…Perhaps the seminal bubble-popping event was John Carreyrou’s October 16th investigative analysis of Theranos in the Wall Street Journal. John was the first to uncover that just because a company can raise money from a handful of investors at a very high price, it does not guarantee (i) everything is going well at the company, or (ii) those shares are permanently worth the last round valuation. Ironically, Carreyou is not a Silicon Valley-focused reporter, and the success of the piece served as a wake-up call for other journalists who may have been struck by Unicorn fever. Next came Rolfe Winkler’s deep dive “Highly Valued Startup Zenefits Runs Into Turbulence.” We should expect more of these in the future.

«

Every VC I watch on Twitter has gone bananas about this post, which warns that “the game has changed”. Meanwhile, notable that the two articles Gurley points to were in the paywalled Wall Street Journal.
link to this extract

 


Sony disposal beckons » Bloomberg Gadfly

Tim Culpan:

»In a surprise announcement, Sony cut a further 59.6bn yen [£372m, $533m] from the value of the devices unit, citing camera modules as the culprit, wiping a net 30bn yen from full-year operating income:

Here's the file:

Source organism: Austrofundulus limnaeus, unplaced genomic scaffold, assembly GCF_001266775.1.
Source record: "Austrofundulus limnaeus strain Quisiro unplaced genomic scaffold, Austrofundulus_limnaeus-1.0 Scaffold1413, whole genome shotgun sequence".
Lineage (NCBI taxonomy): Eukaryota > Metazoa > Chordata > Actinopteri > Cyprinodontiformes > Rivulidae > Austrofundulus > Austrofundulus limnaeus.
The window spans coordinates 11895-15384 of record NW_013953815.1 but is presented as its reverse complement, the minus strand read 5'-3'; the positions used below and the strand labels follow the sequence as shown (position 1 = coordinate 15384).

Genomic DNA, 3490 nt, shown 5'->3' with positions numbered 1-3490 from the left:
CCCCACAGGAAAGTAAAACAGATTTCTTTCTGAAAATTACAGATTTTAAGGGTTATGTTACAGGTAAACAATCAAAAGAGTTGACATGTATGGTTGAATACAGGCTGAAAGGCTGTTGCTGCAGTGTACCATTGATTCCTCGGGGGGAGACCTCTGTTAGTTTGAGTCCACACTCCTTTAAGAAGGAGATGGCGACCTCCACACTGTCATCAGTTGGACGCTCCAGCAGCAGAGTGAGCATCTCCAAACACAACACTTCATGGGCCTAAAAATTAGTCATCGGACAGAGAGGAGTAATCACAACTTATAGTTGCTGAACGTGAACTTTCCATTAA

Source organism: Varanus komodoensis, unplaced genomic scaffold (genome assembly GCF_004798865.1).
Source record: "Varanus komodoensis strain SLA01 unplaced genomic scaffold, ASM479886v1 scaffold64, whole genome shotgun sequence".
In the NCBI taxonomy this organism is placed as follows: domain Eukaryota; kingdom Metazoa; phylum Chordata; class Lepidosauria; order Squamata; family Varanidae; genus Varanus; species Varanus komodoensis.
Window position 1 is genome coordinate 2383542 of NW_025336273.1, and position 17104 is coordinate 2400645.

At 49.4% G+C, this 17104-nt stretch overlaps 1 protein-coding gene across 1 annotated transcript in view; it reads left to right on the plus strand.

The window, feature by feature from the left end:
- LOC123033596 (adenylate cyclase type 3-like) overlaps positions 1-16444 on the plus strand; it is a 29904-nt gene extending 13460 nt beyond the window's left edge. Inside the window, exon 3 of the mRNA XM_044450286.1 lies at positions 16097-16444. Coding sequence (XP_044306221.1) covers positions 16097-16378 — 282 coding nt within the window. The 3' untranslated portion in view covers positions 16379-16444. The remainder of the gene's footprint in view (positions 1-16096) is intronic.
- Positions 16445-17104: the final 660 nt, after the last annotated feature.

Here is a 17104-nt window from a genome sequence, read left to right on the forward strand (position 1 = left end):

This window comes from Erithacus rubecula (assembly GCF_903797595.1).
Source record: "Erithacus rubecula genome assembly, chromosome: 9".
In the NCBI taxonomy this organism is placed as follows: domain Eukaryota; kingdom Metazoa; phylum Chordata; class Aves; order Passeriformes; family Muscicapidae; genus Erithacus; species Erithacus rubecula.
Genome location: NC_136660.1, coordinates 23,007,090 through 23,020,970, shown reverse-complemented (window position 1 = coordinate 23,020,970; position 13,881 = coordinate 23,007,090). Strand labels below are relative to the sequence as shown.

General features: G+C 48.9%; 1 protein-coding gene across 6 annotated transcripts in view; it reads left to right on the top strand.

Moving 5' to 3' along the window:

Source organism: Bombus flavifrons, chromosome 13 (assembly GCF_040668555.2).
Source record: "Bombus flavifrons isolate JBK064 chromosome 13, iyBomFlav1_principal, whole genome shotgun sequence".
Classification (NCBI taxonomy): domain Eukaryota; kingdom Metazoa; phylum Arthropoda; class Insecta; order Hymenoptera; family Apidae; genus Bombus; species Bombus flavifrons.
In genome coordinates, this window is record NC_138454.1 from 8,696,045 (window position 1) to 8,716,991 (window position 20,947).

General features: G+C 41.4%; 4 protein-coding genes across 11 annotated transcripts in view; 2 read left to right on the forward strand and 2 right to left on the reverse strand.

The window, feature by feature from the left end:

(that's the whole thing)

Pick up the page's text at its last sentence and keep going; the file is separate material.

»

“Due to a decrease in projected future demand, Sony has revised its Mid-Range Plan for the camera module business in the Devices segment from the period beginning with the fiscal year ending March 31, 2017.”

«

How the star performer morphed into one of Sony’s biggest drags can’t be fully explained by external factors. For sure, the global mobile market is slowing, but smartphones are still posting growth, especially at the high end, as consumers are prepared to pay more for quality components such as cameras. Declines in the PC and digital still camera markets can’t account for the sudden reversal in fortunes, either: That’s been a theme for a few years.

That leaves internal factors. If this truly is a macro problem, then the sudden writedown bears a whiff of incompetence. If, on the other hand, Sony lost a key client, that says something about its ability to retain big customers, or its dependence on too few.

«

Feels like it must have lost a key client in the smartphone space. But who, and to which rival?
link to this extract

 


Secretive legal committee buries ruling against Theresa May » Politics.co.uk

Ian Dunt: